Musical instruments are ultimate displays of craft. But what happens to form when a cello no longer requires a wooden resonant chamber to function – but uses an electric amplifier instead?
Listen in on the Piano Guys’ African style adaptation of Coldplay’s ‘Paradise’. Ever since finding about the group I’ve admired their passion and ingenious way of fusing classical music and contemporary themes, concert hall harmonies with movies and pop culture with amazing locations for shooting their videos. Above all, they share their experimentation, fun and love for fun – it’s palpable, true and maybe a bit of business savy. This time however it was the electrical cello (0:57, 1:40) that caught my eye: beautiful, isn’t it?
In the first version the distinct silhuette is retained. The shock factor mostly comes from the electric blue paint. In the second instrument the outline has become part Rorschach test, part visual illusion: the apparently floating sides can be either f-holes or parts of the silhuette. The third design uses classical materials but is otherwise reduced to a stylish minimum.
I’m mostly tone deaf and have certainly never played a cello but judging by the product description for the third design it still takes deep knowledge to make such an instrument. Changes will not only impact sound but the way the musician can hold and play the instrument. To take the analogy of embodied use to other fields, imagine taking a car that has a fully transparent hull for a sightseeing tour. Driving it would take some getting used to, wouldn’t it? Cameras retain a shutter sound even though no such mechanical part exist anymore. Flat touch screens give a slight vibration when typing. In some cases such affordances are necessary for good usability, in others they represent negotiable conventions that designers can challenge.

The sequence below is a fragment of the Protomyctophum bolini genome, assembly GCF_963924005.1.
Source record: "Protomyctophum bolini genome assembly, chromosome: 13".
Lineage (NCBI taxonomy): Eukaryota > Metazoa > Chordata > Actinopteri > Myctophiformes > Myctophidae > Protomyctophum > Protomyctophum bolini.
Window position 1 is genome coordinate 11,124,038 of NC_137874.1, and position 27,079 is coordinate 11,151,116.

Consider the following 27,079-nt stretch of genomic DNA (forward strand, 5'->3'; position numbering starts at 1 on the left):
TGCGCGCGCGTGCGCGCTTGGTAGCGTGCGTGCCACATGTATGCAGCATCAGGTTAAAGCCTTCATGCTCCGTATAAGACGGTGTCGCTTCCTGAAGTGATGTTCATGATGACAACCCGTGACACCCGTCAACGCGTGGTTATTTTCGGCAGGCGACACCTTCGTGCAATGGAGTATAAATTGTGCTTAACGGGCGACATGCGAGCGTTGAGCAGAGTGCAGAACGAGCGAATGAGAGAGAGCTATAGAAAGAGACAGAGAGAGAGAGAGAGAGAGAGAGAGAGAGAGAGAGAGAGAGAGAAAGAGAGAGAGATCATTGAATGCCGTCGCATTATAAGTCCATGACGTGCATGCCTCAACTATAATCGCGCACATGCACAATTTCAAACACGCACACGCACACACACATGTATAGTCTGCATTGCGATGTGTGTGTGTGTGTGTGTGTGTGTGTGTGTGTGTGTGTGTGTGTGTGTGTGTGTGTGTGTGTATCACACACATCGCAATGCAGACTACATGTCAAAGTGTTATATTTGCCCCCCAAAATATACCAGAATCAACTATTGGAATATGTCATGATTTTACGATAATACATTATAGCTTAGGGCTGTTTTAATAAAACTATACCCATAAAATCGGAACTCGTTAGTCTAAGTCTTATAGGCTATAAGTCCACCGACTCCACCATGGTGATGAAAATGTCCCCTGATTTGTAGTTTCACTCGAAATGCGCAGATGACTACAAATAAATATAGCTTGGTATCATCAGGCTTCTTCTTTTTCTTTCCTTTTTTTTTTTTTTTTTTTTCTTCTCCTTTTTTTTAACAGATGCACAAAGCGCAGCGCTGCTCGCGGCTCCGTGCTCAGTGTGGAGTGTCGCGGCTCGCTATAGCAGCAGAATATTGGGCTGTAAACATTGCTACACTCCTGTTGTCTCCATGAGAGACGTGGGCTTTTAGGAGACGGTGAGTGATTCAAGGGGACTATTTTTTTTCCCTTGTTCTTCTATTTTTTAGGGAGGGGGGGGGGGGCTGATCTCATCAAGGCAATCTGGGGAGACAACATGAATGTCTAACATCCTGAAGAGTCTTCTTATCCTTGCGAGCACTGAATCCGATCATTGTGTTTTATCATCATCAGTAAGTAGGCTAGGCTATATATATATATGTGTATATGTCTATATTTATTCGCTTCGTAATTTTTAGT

Naturally, professional musicians tend to perform to audiences. The selection of your personal instrument then becomes a statement of style. In this case my favorite design is the Yamaha: it holds a magical quality and visual pun of music on air.
And below, follow the construction of a traditional cello. “In the Adelaide International Cello Festival “Cello Challenge”, seven masters from the Australasian region, led by Frank Ravatin from France, have chosen the unusual option of combining forces to construct a cello in the white, not in ten weeks, but in ten days” (in the white = ready to be varnished). The video relays the process – and outcome in audio – in a bit over ten minutes: